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Uwe Scholz: the Germany Choreographer, 6 years after his death

by Saul Marziali

November 2010

I am sure everybody remembers Uwe Scholz, the world acclaimed German choreographer, who disappeared prematurely and unexpectedly the 21st of November 2004 in Berlin at only 45 years of age. At that time he was still director and chief choreographer of the Leipziger Ballett.

Through his work as company director and as a choreographer, Uwe Scholz showed us that art, and especially ballet, can make miracles.

In 1991 Leipzig and East Germany were still devastated after almost 45 years of democratic socialism, and I remember well that no one from the west would have ever seriously considered moving and building a new successful life in the former DDR. But Uwe Scholz did. Under his leadership, the Leipziger Ballett (which I remember well because I was a soloist of it), grew to consist of 65 dancers of many different nationalities coexisting in peace and friendship under one rool. More than that, the Leipziger Ballett became world famous thanks to him and his ability to foresee a great potential in it.

Uwe Scholz was known as the "enfant prodige" of European choreography. He was only 26 when, in 1985, he was appointed director and chief choreographer of the "Zurich Ballet". Actually, he started to choreograph much earlier, in 1977 in Stuttgart, and Marcia Haydée, impressed by his unique and extremely promising talent, named Uwe Scholz resident choreographer of the "Stuttgart Ballet".

In 1990 I had the great pleasure to be cast by Uwe Scholz in the role of the Prince in his new "Firebird," which he created for the "Zurich Ballet". The role of the Firebird was danced by Vladimir Derevianko (today Carlos Acosta has also danced it) and the Princess was Uwe's muse Christine Jaroszewski, who came from New York through Basel to Zurich.

Uwe's "Firebird" is fabulous. Many companies have it in their repertoire, and the audiences of Zurich, Leipzig, Stuttgart, Lisbon, Vilnius have already had the pleasure to watch and enjoy this masterpiece. The secret of this long-lasting success is perhaps because Uwe Scholz was able to understand and feel Stravinski's oriental and mysterious sensuality and make it tangible for the eyes and soul through organic movementsin solos, duets and group scenes. As you noticed, in this version the Firebird is a man, a figure with a little bit of a male and female character. There is a sincere relationship that is beyond any carnal interest between the Firebird and the Prince, as showed by their duos and solos at the beginning and at the end of the ballet as they danced to that mesmerizing lullaby-like melody. Remember the music?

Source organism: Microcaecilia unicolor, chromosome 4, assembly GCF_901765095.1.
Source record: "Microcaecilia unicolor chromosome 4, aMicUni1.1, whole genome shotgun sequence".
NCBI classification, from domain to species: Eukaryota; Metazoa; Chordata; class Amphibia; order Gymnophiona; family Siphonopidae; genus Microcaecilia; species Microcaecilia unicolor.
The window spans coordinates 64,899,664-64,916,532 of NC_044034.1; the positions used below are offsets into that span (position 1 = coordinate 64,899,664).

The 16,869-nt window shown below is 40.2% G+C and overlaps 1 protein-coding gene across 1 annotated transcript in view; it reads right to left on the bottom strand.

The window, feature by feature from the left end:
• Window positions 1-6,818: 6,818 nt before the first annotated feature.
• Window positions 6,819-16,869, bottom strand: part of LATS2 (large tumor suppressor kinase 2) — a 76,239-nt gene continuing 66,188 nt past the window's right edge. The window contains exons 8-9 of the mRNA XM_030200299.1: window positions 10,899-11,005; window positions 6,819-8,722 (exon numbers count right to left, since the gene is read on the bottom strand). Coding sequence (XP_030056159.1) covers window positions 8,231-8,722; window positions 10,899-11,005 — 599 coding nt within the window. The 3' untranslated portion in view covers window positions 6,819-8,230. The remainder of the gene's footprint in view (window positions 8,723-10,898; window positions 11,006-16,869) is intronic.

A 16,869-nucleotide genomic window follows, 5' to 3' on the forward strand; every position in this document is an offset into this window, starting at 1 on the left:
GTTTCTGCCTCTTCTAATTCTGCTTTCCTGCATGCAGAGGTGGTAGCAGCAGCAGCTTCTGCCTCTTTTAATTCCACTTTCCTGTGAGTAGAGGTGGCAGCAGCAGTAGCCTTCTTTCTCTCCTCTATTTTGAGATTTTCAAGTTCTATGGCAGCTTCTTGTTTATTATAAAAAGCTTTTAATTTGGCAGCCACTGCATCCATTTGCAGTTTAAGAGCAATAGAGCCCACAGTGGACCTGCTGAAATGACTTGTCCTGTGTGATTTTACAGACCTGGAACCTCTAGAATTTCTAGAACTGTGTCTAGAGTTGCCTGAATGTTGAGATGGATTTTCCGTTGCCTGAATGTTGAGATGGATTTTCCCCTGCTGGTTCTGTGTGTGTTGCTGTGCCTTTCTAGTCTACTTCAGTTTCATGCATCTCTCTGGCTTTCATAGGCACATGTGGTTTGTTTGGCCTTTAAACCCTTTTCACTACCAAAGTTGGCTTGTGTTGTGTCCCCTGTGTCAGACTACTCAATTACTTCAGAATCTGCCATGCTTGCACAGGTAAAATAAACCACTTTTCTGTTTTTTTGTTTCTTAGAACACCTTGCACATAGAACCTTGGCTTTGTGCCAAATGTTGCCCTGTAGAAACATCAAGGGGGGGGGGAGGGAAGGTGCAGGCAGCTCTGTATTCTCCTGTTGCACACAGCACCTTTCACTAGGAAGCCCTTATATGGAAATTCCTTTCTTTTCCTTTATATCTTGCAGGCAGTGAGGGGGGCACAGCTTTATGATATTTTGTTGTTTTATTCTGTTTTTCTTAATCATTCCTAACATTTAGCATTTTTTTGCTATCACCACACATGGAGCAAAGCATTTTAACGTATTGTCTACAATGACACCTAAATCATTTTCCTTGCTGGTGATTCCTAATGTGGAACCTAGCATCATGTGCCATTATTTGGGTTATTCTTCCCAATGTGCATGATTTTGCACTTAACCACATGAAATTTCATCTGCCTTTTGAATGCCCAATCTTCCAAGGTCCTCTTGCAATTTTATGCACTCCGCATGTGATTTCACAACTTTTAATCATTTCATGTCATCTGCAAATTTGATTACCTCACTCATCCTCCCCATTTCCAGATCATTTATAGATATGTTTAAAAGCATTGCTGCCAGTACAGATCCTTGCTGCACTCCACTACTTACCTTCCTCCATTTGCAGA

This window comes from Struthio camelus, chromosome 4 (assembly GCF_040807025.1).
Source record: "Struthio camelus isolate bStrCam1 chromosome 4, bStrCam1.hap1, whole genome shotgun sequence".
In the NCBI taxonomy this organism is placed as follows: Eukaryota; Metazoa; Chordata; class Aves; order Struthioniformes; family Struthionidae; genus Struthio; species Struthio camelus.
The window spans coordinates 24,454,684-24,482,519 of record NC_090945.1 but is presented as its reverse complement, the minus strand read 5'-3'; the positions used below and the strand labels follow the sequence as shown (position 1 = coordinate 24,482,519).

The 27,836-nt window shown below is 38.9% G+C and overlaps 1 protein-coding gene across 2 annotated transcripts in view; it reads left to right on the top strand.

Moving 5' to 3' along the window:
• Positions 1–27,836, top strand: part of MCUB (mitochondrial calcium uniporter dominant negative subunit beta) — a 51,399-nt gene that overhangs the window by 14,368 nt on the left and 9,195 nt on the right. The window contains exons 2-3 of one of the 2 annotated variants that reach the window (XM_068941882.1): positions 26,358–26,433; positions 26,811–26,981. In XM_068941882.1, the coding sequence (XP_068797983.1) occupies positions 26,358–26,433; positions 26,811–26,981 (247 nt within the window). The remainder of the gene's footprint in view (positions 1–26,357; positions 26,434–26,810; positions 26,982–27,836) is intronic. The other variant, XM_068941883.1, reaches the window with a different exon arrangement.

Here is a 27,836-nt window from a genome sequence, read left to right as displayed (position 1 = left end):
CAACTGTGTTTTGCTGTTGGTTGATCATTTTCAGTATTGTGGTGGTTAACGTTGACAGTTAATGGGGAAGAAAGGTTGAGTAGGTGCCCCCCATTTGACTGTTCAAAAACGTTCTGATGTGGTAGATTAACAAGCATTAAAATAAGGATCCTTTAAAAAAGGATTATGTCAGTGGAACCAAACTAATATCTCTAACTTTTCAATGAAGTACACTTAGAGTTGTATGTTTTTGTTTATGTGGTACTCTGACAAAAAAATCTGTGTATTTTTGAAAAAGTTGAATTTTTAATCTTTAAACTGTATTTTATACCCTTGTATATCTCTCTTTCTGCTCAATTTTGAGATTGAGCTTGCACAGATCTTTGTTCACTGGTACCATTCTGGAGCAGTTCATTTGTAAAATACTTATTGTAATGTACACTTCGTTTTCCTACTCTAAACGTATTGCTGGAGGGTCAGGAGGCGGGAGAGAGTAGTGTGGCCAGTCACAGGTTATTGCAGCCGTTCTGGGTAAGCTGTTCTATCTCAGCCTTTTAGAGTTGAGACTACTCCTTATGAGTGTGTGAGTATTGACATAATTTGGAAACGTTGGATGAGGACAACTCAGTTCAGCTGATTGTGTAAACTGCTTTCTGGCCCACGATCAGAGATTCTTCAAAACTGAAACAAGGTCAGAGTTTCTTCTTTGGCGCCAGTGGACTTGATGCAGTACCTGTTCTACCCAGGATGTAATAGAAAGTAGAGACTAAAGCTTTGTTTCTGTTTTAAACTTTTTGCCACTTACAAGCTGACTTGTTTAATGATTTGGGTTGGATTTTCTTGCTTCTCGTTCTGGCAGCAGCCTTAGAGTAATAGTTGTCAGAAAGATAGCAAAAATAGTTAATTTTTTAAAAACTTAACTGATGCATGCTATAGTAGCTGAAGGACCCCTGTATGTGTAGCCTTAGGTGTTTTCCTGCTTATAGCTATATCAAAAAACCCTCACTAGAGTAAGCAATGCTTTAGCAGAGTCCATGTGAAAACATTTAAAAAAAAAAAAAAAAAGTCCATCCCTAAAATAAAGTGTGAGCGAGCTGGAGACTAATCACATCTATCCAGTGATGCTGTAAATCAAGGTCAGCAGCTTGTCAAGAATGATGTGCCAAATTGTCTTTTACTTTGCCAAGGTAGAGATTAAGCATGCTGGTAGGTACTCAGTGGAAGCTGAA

The love on the earth in its best and purest way is represented here and interpreted by the Princess and the Prince in a touching pas de deux, full of sensitivity as well as respect and admiration for each other. This is preceded by a beautiful solo danced by the Princess in her secret garden surrounded by Princesses dancing and playing with golden apples, which was designed and conceived by Dieter Schoras and Jan Skalicky. The evil world is embodied by Katschei and his "monsters". For this scene Uwe Scholz used all his greatest creativity. The monsters are overworked and stressed employees that even fall down from the chairs by tapping the same letter frenetically over and over. The evil overwhelms them, and they finally lose their rationality, and Katschei can order them now to attack the Prince!

Fortunately, the Prince still has the red ruby (in the original tale is a feather) that the Firebird gave him in case of emergency. As soon the Prince lifts up the shiny ruby the Firebird arrives with a huge menage of "jetés entrelacés" around the entire stage, followed by the famous lullaby and the apotheosis, the triumph of love over the evil. This final scene was worked out particularly well by Scholz, the scenographer Schoras and the costume designer JScalicky.

The prince, undressed (almost) by the monsters, remained at the center of the stage searching for his beloved Princess. The Princesses enter the stage with slow and simple steps, barefoot, their hair down and wet, each wearing a long white and wet tunic that leaves a wet mark on the floor as they move from upstage in concentric circles closer and closer to the Prince. The Princess is the last one joining, going directly to the Prince and concluding the perfect image of the victory of the love over evil. If, as you read read these words, you can also imagine the sublime sound of the horn and the harp of the magnificent music composed by Igor Stravinsky, then I have at least stirred your creativity and also your attention to the work of Uwe Scholz, who was one of the greatest artists and personalities of the ballet world.

Saul Marziali.

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